Parents pitch \'food free\' classrooms

Posted on: Sat, 06/17/2006 - 8:47pm
2BusyBoys's picture
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Joined: 09/03/2004 - 09:00

[url="http://www.metrowestdailynews.com/localRegional/view.bg?articleid=133084"]http://www.metrowestdailynews.com/localRegional/view.bg?articleid=133084...
By John Hilliard/ Daily News Staff
Saturday, June 17, 2006

HOLLISTON -- A group of local parents is calling on school officials to kick food out of classrooms to protect children from potentially deadly allergic reactions.

"It's just not worth risking a kid's life for a cupcake," said resident Jennifer Glazer in an interview. "I believe food should be out of the classroom."

In a letter to the School Committee, Glazer and five other parents called on officials to adopt a formal food allergy policy and ban food from classroom parties and activities.

They wrote children with food allergies miss out on birthdays and other activities because of food allergies, and food should not block participation in schools.

They said schools should accommodate children with food allergies because requirements imposed by federal the Americans with Disabilities Act.

"Not only is it unfair to our children (to serve food in classrooms), it is unfair to the town as a whole as it exposes the town to unnecessary liability if our children are not reasonably protected," the parents wrote.

School Committee Chairwoman Carol Emmons said her board assigned the proposal to its policy subcommittee for review on Thursday, a public process that will take a few months.

"I personally would not recommend a ban on food in classrooms at this time," said Emmons. "I would have to look at more research and data before I could make that recommendation to the School Committee."

Glazer, a former Westwood public school teacher, said her group's proposal doesn't target school lunches or snack breaks. She credited the School Committee for starting discussions on the plan.

She said teachers often use food to help in classroom demonstrations or is served during in-school parties. "It's in the sheer numbers (that) accidents will happen," said Glazer, whose child suffers from a wheat allergy.

According to the Massachusetts Department of Education, food allergies affect 8 percent of children under age 3, about 8 percent of school-age kids and nearly 3 percent of adults.

About half of people diagnosed with a food allergy could have a fatal reaction, according to the DOE. Food allergies have increased about 55 percent in the last five years.

Emmons said district staff already train to respond if a student suffers any kind of allergic reaction, but believed the town should adopt a formal policy.

Holliston schools have already dumped sweets and sodas from vending machines, and only serve fruit juices and athletic drinks to students, she said.

"I think safety for our students is the major concern," said Emmons. "I think an acute awareness is emerging...even 10 years ago, it was stressful for a teacher to know (a student had) a food allergy because they weren't educated."

(John Hilliard can be reached at 508-626-4449 or [email]jhilliar@cnc.com[/email].)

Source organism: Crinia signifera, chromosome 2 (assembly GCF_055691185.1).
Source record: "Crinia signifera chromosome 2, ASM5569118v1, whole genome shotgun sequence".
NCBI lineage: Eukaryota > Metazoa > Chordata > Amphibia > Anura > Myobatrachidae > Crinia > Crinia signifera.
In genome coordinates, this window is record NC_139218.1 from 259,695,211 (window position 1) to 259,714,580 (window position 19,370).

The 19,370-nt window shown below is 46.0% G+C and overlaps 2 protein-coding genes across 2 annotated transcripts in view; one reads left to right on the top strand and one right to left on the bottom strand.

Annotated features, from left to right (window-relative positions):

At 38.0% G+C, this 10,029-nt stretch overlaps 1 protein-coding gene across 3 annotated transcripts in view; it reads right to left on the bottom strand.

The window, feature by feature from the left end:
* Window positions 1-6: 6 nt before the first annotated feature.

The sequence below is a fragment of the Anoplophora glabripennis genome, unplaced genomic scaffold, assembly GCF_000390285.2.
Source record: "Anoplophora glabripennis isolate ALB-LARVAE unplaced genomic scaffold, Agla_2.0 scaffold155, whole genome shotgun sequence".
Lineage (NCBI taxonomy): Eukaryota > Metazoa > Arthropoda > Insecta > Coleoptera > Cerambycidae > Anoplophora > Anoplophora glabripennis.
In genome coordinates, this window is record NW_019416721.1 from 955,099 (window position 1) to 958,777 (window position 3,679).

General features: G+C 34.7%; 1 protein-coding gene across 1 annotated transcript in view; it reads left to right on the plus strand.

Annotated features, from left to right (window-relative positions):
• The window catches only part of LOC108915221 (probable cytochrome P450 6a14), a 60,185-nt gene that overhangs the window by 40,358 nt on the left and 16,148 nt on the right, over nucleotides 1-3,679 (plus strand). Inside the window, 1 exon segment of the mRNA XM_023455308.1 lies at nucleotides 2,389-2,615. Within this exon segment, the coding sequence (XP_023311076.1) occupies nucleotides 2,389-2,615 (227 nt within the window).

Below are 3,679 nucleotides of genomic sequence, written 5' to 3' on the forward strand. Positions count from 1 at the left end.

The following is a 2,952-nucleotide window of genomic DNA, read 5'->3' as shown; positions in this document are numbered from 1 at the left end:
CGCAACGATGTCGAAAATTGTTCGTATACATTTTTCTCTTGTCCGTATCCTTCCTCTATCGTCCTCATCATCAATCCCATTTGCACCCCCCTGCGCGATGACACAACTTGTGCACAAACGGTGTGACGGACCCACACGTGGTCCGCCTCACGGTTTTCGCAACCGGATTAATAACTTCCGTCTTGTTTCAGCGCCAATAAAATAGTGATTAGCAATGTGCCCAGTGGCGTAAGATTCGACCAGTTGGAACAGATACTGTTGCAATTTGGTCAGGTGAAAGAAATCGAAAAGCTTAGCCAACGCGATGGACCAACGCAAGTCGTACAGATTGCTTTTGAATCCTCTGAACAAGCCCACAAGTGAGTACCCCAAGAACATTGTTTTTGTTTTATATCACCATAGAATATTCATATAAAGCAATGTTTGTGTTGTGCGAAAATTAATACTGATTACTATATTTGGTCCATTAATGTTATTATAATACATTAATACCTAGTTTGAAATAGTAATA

Posted on: Sun, 06/18/2006 - 11:55am
joeybeth's picture
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Joined: 09/01/2006 - 09:00

besides all the above reasons, i think classrooms should be food-free for the reason that kids don't need any more junk food than they're already eating. the food in the classrooms is generally not healthful or useful anyway. there are too many food-related activities and too many kids eating pure junk. (my kids included...but why add more junk during the schoolday??).
kids who need additional food (for medical reasons) could be allowed to do that, of course.
kids in general have breakfast at home or at school and then get a lunch at school. my kids don't seem to require anything more than that. my kids also prefer food-free activities and small toys or prizes to cupcakes and bags of candy. i would assume other kids would enjoy those more too. i think it's adults that seem to feel kids want food all the time. getting rid of it in the classroom would be good in many ways, imo.
[This message has been edited by joeybeth (edited June 18, 2006).]

Posted on: Sun, 06/18/2006 - 11:55am
joeybeth's picture
Offline
Joined: 09/01/2006 - 09:00

besides all the above reasons, i think classrooms should be food-free for the reason that kids don't need any more junk food than they're already eating. the food in the classrooms is generally not healthful or useful anyway. there are too many food-related activities and too many kids eating pure junk. (my kids included...but why add more junk during the schoolday??).
kids who need additional food (for medical reasons) could be allowed to do that, of course.
kids in general have breakfast at home or at school and then get a lunch at school. my kids don't seem to require anything more than that. my kids also prefer food-free activities and small toys or prizes to cupcakes and bags of candy. i would assume other kids would enjoy those more too. i think it's adults that seem to feel kids want food all the time. getting rid of it in the classroom would be good in many ways, imo.
[This message has been edited by joeybeth (edited June 18, 2006).]

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